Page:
US 2034076 A
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March 17, 1936. E. ZAHNER 2,034,076
MECHANICAL BLASTER Filed March 15, 1935 2 Sheets-Sheet 1 MENTE-1FL ATT DHNEYE Ma'h 17, QBS. ZAHNER 2,034,076
MECHANICAL BLASTER Filed March 15,1935 2 sheets-sheet 2 WWW TTDHNEYE Patented Mar. 17, 1936 ETED STAT GFFICE 2 Claims.
This invention has reference to mechanical blasters and has for its principal object to provide a device for use in breaking down coal and the like in mines whereby to avoid the use of explosives commonly employed in such work.
A further object is to provide a device as aforesaid having wedging members disposed between separable shells and means for operating the former within the latter to force the shells apart to produce a separating or splitting action.
An additional object is to provide shells and wedges as aforesaid in which the wedges are adapted to hold the shells together as well as force them apart.
Another object is to provide novel means for reducing friction which would normally oppose easy operation of the device.
A further object lies in the provision of removable Wearing parts whereby, by simple replacements the device may be maintained in efficient working condition.
Other objects will appear in the following description and accompanying drawings in which:
Fig. 1 is a side elevational view showing the device as it would appear ready for use;
Fig. 2 is a plan View with the upper shell section removed to show interior parts, taken from line 2 2 in Fig. 1;
Fig. 3 is a sectional elevational View showing parts to be described;
Fig. 4 is a sectional elevational View taken on line 4 4 in Fig. 2;
Fig. 5 is a sectional line 5 5 in Fig. 2;
Fig. 6 is a side elevational view showing one of the wedge members with a portion broken away to illustrate details of structure to be explained;
Fig. 7 is an end elevational view taken from the right in Fig. 1.
Fig. 8 is an outline view showing the usual arrangement of practical use.
Referring to the drawings, Fig. 1 discloses my invention as comprising a pair of shell members I-IJ and II which are substantially identical in form, of suitable length and held with their ends in alignment by means of washers I2 and I3 abutted by nuts I4 and I5 which are secured to a shaft I6.
Fig. 2 illustrates that shaft I6 extends longitudinally throughout the length of the shells and terminates at the right hand end in a squared portion I'I suitable for attachment of any desired driving means, not shown.
As indicated in the several views, the outer ends of shaft I6 are threaded in opposite progression elevational view taken on (o1. zee-12)v and its central portion is left smooth. The central portions` of the shells are provided with complementary portions i8 which extend inwardly andare formed to have bearing surfaces I9 disposed upon opposite sides of the shaft. 5
Referring to Figs. 3 and 4, it will be noted that the oppositely progressive threaded portions of shaft l5 carry head members I-9 and 2li whichare adapted to move longitudinally of the shaft in opposite directions when the shaft is rotated. l0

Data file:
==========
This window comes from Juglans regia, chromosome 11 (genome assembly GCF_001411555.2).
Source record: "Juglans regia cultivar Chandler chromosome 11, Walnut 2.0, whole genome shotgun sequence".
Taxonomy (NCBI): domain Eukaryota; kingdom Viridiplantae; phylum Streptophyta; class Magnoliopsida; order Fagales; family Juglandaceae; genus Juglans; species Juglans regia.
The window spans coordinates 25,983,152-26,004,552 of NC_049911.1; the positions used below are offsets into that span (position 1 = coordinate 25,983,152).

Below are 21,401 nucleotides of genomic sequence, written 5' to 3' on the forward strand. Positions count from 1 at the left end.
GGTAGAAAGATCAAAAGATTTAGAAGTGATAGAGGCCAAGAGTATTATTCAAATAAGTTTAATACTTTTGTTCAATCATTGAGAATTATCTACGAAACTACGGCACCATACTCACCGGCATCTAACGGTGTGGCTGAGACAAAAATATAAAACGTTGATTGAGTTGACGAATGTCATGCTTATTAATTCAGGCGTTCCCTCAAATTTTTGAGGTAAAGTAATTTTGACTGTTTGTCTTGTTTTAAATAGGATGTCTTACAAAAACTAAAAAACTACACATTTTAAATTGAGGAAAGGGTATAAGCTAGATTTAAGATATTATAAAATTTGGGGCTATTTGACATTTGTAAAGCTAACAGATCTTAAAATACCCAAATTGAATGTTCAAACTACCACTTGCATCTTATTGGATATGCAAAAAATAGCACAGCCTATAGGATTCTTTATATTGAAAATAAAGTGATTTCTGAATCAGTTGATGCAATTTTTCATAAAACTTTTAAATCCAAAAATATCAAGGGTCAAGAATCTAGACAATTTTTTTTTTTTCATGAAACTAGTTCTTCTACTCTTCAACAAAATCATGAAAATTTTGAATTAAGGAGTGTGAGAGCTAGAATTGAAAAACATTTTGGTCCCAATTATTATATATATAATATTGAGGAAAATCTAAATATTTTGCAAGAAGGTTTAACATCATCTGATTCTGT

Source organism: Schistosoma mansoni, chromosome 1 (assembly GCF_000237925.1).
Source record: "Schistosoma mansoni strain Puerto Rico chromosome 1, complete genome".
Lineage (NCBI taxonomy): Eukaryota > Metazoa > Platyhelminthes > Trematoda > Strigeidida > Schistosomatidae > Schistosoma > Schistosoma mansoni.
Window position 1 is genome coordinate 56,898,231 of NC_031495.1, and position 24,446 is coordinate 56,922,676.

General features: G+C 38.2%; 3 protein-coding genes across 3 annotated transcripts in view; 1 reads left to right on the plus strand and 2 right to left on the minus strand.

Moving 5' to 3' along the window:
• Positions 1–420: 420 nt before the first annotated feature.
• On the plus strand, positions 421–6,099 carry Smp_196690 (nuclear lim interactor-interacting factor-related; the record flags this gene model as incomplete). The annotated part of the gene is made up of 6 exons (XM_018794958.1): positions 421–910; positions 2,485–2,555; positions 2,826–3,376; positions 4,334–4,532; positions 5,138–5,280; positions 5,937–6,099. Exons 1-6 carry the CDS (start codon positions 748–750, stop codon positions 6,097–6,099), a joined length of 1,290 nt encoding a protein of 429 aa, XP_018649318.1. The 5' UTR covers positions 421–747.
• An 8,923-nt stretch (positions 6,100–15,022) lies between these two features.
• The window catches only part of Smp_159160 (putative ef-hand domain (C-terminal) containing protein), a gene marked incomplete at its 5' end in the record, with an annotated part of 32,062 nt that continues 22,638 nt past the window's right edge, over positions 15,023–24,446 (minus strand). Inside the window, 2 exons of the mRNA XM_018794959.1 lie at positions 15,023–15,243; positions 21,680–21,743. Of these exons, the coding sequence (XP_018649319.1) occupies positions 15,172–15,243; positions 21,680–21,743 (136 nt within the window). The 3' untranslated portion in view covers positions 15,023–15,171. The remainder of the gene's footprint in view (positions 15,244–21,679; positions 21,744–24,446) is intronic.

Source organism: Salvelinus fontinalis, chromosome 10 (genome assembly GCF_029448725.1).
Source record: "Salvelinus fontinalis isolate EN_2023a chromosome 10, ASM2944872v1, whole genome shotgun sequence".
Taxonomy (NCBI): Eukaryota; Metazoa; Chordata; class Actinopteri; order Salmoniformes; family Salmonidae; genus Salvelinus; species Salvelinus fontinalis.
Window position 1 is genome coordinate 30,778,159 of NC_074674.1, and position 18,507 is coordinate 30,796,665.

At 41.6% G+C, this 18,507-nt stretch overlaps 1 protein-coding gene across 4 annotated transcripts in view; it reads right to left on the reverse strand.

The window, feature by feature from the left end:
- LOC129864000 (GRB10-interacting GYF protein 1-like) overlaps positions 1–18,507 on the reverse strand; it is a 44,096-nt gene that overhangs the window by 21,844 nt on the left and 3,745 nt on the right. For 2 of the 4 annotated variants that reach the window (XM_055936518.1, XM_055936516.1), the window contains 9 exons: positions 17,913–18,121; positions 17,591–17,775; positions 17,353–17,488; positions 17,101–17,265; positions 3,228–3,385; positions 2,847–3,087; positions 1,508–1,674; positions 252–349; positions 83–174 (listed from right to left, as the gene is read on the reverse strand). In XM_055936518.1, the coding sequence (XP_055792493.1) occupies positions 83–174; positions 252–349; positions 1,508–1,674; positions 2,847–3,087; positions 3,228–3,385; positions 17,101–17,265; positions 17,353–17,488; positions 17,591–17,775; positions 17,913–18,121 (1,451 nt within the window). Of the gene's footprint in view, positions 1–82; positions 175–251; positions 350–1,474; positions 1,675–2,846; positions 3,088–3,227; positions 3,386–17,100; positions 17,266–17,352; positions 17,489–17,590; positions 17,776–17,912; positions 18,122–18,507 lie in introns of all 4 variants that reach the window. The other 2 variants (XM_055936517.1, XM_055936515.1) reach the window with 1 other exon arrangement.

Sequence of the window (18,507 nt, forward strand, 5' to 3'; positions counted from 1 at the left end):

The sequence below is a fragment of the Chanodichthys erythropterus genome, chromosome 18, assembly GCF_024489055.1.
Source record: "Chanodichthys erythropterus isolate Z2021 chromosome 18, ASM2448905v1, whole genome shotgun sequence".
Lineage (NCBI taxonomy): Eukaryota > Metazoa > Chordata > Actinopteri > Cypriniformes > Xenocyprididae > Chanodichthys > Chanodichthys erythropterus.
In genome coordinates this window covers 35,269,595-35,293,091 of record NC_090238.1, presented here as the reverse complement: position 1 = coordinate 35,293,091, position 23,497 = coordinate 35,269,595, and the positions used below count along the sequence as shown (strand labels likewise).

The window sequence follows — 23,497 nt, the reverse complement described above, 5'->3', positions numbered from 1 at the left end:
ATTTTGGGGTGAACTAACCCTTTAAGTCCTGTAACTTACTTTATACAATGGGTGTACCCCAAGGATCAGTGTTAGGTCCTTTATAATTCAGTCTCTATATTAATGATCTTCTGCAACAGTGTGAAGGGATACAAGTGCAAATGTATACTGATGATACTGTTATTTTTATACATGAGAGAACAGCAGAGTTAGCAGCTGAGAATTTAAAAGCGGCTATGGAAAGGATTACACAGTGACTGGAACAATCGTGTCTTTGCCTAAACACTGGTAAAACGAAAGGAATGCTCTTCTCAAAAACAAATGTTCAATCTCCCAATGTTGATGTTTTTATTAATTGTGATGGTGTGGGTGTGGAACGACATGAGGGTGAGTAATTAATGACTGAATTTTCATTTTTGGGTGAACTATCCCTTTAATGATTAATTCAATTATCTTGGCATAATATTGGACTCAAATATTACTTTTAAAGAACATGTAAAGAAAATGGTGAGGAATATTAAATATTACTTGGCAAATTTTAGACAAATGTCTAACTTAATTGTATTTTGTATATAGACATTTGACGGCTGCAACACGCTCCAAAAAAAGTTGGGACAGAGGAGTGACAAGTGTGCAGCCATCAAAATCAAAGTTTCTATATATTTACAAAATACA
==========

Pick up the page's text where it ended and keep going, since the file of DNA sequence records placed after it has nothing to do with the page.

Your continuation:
Heads I 9 and 2i) are fashioned to have converging outer faces 2l and 22 which lie adjacent complementally disposed slide or raceway surfaces 23 and 24.
Heads i9 and 2 are identical in form and the 15` opposing raceways in opposite ends of the shells are therefore identical.
The faces 2i and 22 are formed upon outwardly directed extending portions 25 and 26 of the heads as shown best in- Fig. 4. These extensions 2Q are provided with'groovesZ'I on each side and the grooves lie parallel with the surfaces 2| and 22.
Secured to ledge portions of the shells and disposed oppositeV grooves 21 are overhanging rail members 28. The latter members engage the 25 grooves in slidable relation as shown andare obviously capable of holding the heads and shells in proper relation.
It will now become apparent that the Washers I2 have no function other than to-hold the shells 30 againstY longitudinal movement with respect to each other and to shaft I6, and it is to be particularly noted that the shells are held in proper parallel position with respect to the shaft by means of the heads engaged by rails 28 as de- 35 scribed, there being no other means of supporting the shells in assembly with the shaft.
As shown best in Figs. l and 6, the heads are provided with ball tracks 29 which connect at each end with return ducts Sil whereby continu- 40 ous series of balls are retained to form an eicient ball bearing means for reducing friction resulting from the heavy pressure developed in expanding the shells.
Inserted in the shell structure, to form facings 45 for raceways 23 already noted, are hardened rails SI which are made removable. They may be secured in the shell structure by any desired means, and are herein shown as having a gibb 50 form fitting complementary formation in the shell structure.
As shown in Figs. 1 and 7, washer I2 is provided with an opening 32 and opposite this is a Y similar opening in the body of shell I0, the latter opening being directed toward the outer surface of the shell, as shown.